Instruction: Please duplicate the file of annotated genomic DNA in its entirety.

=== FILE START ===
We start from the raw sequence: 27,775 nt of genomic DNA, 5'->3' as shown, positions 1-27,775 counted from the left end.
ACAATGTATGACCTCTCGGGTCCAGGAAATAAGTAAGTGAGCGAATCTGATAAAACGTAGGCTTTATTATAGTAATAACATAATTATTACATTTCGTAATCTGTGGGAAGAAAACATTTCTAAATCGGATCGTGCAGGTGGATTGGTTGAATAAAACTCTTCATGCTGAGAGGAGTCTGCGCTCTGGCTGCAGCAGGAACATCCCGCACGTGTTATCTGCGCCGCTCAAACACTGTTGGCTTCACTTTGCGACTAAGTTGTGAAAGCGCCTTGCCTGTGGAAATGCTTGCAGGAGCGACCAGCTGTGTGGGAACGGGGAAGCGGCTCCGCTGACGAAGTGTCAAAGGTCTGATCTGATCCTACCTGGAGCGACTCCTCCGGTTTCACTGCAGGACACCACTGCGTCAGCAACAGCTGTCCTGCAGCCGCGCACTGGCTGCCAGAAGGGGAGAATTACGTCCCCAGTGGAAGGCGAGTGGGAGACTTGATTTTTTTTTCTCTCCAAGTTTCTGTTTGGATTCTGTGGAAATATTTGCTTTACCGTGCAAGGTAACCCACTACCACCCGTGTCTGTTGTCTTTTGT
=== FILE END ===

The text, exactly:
We start from the raw sequence: 27,775 nt of genomic DNA, 5'->3' as shown, positions 1-27,775 counted from the left end.
ACAATGTATGACCTCTCGGGTCCAGGAAATAAGTAAGTGAGCGAATCTGATAAAACGTAGGCTTTATTATAGTAATAACATAATTATTACATTTCGTAATCTGTGGGAAGAAAACATTTCTAAATCGGATCGTGCAGGTGGATTGGTTGAATAAAACTCTTCATGCTGAGAGGAGTCTGCGCTCTGGCTGCAGCAGGAACATCCCGCACGTGTTATCTGCGCCGCTCAAACACTGTTGGCTTCACTTTGCGACTAAGTTGTGAAAGCGCCTTGCCTGTGGAAATGCTTGCAGGAGCGACCAGCTGTGTGGGAACGGGGAAGCGGCTCCGCTGACGAAGTGTCAAAGGTCTGATCTGATCCTACCTGGAGCGACTCCTCCGGTTTCACTGCAGGACACCACTGCGTCAGCAACAGCTGTCCTGCAGCCGCGCACTGGCTGCCAGAAGGGGAGAATTACGTCCCCAGTGGAAGGCGAGTGGGAGACTTGATTTTTTTTTCTCTCCAAGTTTCTGTTTGGATTCTGTGGAAATATTTGCTTTACCGTGCAAGGTAACCCACTACCACCCGTGTCTGTTGTCTTTTGT